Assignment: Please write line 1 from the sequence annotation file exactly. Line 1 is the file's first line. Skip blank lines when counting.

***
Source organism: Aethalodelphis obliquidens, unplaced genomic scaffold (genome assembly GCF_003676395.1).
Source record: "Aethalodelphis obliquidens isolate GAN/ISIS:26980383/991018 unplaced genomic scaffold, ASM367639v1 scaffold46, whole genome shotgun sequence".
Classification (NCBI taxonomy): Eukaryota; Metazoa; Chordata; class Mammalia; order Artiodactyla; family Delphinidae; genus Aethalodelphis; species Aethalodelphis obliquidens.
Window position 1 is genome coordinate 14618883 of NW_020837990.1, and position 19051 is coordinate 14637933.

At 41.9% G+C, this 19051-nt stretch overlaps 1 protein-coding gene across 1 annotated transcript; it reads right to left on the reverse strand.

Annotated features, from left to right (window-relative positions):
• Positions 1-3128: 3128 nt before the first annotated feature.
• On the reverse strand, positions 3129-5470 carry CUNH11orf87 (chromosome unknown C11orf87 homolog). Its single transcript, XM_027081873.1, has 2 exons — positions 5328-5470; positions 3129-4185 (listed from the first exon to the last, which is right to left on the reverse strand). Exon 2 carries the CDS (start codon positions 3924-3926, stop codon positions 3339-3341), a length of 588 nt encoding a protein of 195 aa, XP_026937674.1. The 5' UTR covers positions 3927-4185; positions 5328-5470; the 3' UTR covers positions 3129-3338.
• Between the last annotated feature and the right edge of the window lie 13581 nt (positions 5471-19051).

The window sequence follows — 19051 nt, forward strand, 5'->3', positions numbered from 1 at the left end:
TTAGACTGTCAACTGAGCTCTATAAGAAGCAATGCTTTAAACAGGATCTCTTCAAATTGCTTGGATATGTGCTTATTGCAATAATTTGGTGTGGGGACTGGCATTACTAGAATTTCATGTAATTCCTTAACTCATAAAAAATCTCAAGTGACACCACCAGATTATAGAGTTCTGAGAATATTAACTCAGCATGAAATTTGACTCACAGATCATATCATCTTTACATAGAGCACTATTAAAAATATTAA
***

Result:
Source organism: Aethalodelphis obliquidens, unplaced genomic scaffold (genome assembly GCF_003676395.1).